Dr. Richards, in 1997, ended with a tentative agreement to use this
software to computerise the card file, which was eventually shipped
to Geelong for this purpose.
In transferring the data from the original cards to the computer,
a large amount of editorial work was necessary, and a considerable
amount of additional data was added to the database records
as work has progressed. In addition, a number
of new records were added for doctors not in the original file.
Noel David Richards
M.A M.P.H. Ph.D. (1937-1998)
social historian and epidemiologist
Noel David Richards trained as a social scientist at Nottingham University.
He became a lecturer at the London Hospital Medical College, and
then went to the USA, where he worked at the National Institutes
of Health and at Harvard University. He then held various positions
in English universities, followed by a period in India as a WHO
consultant, before becoming head of the Department of Social Studies
at Nottingham University. He retired from this position, to engage
in cohort studies at Bristol, later returning to Nottingham University
where he joined the Department of Child Health, and was a Senior
Research Fellow. He published a wide range of books and articles
on socio-medical aspects of nineteenth century Britain, covering
topics such as dentistry, health promotion and cancer screening.
His interest in medical sociology generally, and particularly the
social history of medicine, was therefore well-established when
he began to publish in the field of Australian medical history.
His first article in that field appeared in the British Medical
Journal in 1987 (see below). He was at that time investigating early
medical migration from Britain to Australia, developing a particular
interest in medical men who were transported. His card file of early
Australian doctors, which later formed the basis of the AMPI database,
was a tool developed mainly to study medical migration from the
point of view of the social historian. He was still engaged in this
work at the time of his death.
David was a keen cricketer and cricket coach. He also served in
administrative positions, becoming president of the Nottingham Cricket
Club. He played soccer, and enjoyed quizzes, music and travel. He
developed a strong attachment to Australia, where he made many friends.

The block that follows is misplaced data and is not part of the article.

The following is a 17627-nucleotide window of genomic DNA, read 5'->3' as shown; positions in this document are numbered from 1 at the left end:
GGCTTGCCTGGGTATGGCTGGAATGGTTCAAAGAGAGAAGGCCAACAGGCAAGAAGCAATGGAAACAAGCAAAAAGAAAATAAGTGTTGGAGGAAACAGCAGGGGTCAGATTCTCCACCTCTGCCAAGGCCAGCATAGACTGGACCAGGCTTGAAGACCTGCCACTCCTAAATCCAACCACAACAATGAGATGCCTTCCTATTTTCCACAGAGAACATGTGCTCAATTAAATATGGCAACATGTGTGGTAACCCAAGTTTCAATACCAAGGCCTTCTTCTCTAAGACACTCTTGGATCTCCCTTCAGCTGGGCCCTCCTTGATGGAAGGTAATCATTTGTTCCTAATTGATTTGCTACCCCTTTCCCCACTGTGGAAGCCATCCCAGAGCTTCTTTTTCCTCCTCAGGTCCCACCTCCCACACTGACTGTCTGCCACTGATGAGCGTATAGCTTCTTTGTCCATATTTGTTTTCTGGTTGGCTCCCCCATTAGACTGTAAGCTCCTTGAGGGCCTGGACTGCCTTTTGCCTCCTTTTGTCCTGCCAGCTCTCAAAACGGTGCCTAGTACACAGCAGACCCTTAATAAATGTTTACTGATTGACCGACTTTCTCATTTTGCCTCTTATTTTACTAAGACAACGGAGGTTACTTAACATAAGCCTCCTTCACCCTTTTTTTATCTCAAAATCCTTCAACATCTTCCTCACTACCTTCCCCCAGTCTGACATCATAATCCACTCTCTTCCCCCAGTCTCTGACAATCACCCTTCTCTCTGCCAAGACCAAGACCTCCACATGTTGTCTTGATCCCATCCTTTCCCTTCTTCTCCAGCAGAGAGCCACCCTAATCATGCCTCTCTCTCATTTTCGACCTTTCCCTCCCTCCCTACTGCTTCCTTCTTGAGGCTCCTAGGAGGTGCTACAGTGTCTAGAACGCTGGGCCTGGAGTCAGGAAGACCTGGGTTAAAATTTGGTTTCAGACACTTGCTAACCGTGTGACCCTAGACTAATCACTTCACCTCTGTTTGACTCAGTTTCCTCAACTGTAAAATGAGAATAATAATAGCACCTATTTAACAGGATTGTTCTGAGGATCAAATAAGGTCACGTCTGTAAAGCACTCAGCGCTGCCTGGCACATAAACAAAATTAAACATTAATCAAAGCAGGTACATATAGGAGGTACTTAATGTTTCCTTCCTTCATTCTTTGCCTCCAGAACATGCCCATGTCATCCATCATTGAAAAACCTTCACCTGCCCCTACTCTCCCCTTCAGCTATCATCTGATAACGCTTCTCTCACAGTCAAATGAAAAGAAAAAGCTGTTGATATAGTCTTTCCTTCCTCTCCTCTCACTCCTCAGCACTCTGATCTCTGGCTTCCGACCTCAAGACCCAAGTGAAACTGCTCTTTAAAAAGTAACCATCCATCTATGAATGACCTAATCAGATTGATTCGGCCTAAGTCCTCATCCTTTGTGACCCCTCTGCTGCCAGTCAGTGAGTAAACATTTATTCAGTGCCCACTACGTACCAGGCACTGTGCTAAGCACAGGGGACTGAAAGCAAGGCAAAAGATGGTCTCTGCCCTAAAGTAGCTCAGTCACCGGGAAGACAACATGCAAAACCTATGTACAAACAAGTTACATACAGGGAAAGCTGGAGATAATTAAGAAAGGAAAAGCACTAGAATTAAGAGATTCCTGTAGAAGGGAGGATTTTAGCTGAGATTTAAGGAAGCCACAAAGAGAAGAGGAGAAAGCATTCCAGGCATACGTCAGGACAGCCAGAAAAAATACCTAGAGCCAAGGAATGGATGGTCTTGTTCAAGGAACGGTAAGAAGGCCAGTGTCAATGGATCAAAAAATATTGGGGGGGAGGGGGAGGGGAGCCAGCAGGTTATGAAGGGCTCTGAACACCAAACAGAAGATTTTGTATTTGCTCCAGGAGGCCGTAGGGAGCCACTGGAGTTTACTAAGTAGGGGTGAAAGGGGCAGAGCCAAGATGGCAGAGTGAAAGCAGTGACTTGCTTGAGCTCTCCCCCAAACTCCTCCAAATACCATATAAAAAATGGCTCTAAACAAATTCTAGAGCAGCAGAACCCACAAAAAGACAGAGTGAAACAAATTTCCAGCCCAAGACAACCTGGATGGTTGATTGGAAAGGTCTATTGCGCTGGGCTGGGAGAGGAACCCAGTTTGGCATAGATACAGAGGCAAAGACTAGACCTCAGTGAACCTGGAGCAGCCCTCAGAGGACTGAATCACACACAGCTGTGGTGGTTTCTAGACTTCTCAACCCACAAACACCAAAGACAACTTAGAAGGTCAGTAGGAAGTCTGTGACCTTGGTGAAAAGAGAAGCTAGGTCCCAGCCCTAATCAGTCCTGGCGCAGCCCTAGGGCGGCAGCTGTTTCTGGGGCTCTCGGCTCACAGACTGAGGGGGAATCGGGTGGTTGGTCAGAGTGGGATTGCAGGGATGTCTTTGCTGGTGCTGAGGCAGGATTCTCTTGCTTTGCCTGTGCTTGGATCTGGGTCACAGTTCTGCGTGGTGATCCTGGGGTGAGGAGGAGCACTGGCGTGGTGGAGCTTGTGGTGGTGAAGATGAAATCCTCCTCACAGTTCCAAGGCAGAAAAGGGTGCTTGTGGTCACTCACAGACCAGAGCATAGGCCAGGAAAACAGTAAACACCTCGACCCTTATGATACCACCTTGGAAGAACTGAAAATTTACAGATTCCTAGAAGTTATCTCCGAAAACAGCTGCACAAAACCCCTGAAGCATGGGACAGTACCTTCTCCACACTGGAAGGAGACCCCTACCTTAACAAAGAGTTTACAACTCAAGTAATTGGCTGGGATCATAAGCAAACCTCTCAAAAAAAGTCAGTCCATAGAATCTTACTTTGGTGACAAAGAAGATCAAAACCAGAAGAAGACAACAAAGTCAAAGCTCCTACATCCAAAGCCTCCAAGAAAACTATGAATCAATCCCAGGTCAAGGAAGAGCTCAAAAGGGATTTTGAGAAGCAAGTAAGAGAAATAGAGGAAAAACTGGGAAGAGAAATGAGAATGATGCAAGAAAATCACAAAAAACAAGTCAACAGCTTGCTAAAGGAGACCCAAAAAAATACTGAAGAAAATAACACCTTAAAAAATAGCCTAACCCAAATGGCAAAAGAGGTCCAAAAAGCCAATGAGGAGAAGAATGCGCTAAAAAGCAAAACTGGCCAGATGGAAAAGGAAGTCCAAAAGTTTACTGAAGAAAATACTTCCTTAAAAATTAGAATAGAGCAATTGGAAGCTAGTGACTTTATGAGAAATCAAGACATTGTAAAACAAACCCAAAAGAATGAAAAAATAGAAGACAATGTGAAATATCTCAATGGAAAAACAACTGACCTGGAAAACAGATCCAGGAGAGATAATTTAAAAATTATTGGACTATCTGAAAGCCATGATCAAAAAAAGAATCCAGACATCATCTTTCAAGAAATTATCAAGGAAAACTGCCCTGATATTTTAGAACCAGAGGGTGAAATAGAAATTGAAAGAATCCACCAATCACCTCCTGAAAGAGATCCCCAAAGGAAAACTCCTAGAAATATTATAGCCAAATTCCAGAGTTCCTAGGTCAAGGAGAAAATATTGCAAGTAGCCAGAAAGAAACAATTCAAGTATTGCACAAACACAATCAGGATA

Sources: Pearn J. Outback Medicine.
Amphion Press, 1994 (xv); unpublished papers.
Publications by N. David Richards
on Australian medical history:
- Transported to New South Wales: medical convicts
1788-1850. Br Med J 1987;295:1609-12
- Medium red with a fruity nose...doctors and viniculture
in 19th century Australia. J Royal Soc Med
- Queensland's medical men 1824-1869. In: Pearn J
(ed). Health, History and Horizons.
Brisbane : Amphion Press, 1992: 193-213
- Pioneer medical men in Western Australia 1829-1870.
In: Winterton P, Gurry D. Impact of the Past
Upon the Present : Second National conference of the Australian
Society of the History of Medicine, Perth July 1991. Canberra
: The Society, 1992:21-5
- Medical men in Tasmania 1803-1870. In: Atkins S
et al (eds). Outpost Medicine : Australian
Studies in the History of Medicine : Third National Conference
of the Australian Society of the History of Medicine, Hobart,
February 1993. Hobart : The Society and the University
of Tasmania, 1993: 375-85.
- Medical convicts to New South Wales and Van Dieman's
Land 1788-1818. Med J Aust 1994;161(1):73-4,
- To minister to the sick : an historic socio-profile
of the medical profession in Northern Australia. In: Pearn J (ed).
Outback Medicine : Some vignettes of pioneering
Medicine. Brisbane : Amphion Press, 1994:23-42
- Medical transportees to Australian colonies: 1788-1868.
In: Covacevich J et al. History Heritage
and Health : Proceedings of the Fourth Biennial Conference of
the Australian society of the History of Medicine. Brisbane
: The Society, 1996
- Medical men at Norfolk Island : the first settlement,
1788-1814. In: Covacevich J et al. History
Heritage and Health : Proceedings of the Fourth Biennial Conference
of the Australian society of the History of Medicine. Brisbane
: The Society, 1996